It’s been more than a decade since a storm caused the Manoa Stream to overflow, spilling water down the valley and flooding the surrounding neighborhood, University of Hawaii campus and Noelani Elementary School.
The damage cost residents and businesses in the valley about $5 million, according to a 2006 federal study that suggested short-term projects to mitigate flooding risks in Manoa. UH suffered about $81 million in damages, and the state Civil Defense (now the Hawaii Emergency Management Agency) reported an estimated $71 million in damages to state property.
A new city resolution states that the City Council believes that this flooding was caused in large part by the failure of the city, state and private landowners to properly manage the drainage of flood waters and the city’s failure to clear blocked storm drains.
Manoa Stream Bridge, site of the 2004 flooding. At the time on Aug. 28, 2015, there was about five feet of space under the bridge.
Cory Lum/Civil Beat
The problem, according to Councilwoman Ann Kobayashi, is that because Manoa is an old neighborhood, there’s always the question of who owns what, and that leads to maintenance being neglected.
“As we’re debating all of this, the rains keep coming and the flooding happens,” she said.
Kobayashi is introducing a resolution that urges the city, state and private landowners to cooperatively maintain existing drainages and storm drains and hasten flood mitigation improvements in the neighborhood, especially for streets like Huelani Drive, Huelani Place, Rainbow Drive and Oahu Avenue.
“So cooperating together, the state doing their part on their state land and the city then doing the fixing on the city land,” she said.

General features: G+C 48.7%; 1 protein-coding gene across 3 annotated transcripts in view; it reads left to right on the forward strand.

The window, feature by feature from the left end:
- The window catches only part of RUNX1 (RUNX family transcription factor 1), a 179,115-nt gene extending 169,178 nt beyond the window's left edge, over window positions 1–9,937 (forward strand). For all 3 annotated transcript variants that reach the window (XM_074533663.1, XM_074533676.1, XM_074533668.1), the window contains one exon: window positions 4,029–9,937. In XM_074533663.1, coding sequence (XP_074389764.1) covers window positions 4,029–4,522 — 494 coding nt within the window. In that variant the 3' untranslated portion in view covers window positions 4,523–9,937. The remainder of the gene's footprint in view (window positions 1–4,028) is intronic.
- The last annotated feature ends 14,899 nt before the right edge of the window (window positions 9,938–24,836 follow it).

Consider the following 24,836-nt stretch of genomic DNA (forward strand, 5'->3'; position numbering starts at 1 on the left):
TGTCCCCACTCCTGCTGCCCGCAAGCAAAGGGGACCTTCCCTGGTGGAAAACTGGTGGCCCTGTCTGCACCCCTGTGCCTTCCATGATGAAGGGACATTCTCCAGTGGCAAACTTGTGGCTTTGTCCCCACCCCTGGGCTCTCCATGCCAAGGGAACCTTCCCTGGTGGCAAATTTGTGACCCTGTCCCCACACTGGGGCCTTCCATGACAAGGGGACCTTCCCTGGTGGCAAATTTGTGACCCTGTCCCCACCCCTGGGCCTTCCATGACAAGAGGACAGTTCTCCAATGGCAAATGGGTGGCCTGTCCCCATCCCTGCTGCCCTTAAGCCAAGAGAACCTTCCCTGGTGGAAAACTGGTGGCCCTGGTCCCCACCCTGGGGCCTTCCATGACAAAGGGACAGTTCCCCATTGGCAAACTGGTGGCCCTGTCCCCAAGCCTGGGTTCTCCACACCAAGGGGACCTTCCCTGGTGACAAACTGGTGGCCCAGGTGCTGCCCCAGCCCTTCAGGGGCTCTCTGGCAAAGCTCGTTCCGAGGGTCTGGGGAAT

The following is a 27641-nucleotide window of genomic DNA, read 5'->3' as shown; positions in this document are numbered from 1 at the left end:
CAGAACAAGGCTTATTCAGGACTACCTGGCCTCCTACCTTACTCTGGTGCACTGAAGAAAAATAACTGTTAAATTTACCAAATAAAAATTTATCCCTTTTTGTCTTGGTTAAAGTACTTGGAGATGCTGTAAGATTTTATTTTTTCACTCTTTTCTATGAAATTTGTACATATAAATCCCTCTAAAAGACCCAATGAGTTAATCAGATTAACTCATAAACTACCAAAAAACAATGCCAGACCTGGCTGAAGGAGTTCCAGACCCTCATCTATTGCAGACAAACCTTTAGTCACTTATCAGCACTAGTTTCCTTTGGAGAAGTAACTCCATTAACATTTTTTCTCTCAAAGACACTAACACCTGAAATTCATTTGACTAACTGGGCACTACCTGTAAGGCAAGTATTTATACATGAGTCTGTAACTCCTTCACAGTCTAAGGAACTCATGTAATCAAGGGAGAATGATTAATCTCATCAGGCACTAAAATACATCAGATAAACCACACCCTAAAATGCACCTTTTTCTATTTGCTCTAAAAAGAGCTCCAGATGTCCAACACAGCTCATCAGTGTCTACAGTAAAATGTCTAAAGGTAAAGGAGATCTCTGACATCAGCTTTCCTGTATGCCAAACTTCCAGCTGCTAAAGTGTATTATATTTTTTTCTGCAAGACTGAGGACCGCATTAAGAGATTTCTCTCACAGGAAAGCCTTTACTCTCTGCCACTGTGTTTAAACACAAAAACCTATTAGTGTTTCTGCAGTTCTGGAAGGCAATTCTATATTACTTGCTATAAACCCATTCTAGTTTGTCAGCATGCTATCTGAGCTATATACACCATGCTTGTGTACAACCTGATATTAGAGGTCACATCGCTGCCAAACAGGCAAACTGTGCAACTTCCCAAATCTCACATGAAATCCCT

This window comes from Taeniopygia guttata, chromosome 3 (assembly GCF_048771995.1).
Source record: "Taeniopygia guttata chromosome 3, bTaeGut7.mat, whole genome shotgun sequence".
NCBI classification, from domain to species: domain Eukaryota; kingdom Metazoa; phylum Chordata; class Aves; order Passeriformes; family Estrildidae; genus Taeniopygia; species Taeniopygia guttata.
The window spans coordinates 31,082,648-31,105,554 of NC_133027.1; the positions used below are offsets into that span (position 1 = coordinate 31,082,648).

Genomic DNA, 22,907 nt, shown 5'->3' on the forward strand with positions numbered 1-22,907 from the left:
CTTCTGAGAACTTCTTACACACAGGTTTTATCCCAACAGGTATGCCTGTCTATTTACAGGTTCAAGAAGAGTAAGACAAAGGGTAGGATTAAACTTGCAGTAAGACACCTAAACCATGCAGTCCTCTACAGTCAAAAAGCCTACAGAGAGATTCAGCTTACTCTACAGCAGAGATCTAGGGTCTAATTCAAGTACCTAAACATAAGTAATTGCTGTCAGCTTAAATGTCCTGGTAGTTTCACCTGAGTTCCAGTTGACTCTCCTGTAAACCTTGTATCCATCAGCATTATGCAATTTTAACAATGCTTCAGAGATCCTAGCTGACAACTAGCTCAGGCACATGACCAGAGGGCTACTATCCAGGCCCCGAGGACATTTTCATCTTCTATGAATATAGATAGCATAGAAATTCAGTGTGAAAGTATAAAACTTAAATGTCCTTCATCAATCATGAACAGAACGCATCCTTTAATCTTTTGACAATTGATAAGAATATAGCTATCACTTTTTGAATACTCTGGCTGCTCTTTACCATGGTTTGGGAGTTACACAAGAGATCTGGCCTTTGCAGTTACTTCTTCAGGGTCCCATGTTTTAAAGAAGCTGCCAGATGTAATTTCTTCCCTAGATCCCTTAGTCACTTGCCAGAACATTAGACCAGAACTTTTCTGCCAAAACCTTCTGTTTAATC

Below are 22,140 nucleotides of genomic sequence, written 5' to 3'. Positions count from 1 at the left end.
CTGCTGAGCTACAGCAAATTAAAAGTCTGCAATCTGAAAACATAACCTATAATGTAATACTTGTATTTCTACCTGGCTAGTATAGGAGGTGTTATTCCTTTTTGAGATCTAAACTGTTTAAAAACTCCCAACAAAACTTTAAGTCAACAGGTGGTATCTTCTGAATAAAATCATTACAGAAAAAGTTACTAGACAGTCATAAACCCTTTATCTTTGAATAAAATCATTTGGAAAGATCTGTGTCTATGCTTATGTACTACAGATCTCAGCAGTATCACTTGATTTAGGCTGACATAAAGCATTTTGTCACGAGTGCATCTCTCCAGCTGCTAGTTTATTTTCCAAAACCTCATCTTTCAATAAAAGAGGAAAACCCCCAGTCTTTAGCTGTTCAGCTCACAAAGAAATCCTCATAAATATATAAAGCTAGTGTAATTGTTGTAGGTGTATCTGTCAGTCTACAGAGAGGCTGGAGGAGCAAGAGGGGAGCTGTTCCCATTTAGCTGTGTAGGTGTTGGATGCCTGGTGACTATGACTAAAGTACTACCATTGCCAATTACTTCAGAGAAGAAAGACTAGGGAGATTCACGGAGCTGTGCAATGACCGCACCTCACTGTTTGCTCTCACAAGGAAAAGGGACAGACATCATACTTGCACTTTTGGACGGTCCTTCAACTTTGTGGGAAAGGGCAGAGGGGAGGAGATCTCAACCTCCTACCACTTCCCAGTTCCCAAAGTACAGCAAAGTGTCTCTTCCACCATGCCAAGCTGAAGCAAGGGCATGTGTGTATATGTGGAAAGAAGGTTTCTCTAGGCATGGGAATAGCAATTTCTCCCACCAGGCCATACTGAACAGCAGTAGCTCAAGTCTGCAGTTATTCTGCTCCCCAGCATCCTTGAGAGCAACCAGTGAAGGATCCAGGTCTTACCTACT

Kobayashi said part of the problem with getting the city, state and private landowners to work together is deciding who will incur the cost to put in new drainage systems and to maintain them.
Her resolution cites Huelani Drive as one of the streets that has blocked storm drains. However, no one maintains it because the state and city can’t agree on who the owner is.
Kobayashi said she has looked at creating a city resolution that would clarify who owns what in Manoa and has had meetings with legislators to talk about the ownership of Manoa Road – another street where the city and state can’t agree who the owner is – but none have been successful because no one wants to claim ownership.
Because there are no committee meetings in December, the full Council is scheduled to consider the resolution on Thursday.
Kobayashi said she hopes it will pass.
“I hope people understand the difficulty of managing these drainageways and that we need cooperation,” she said.
Stay Up To Date On The Coronavirus And Other Hawaii Issues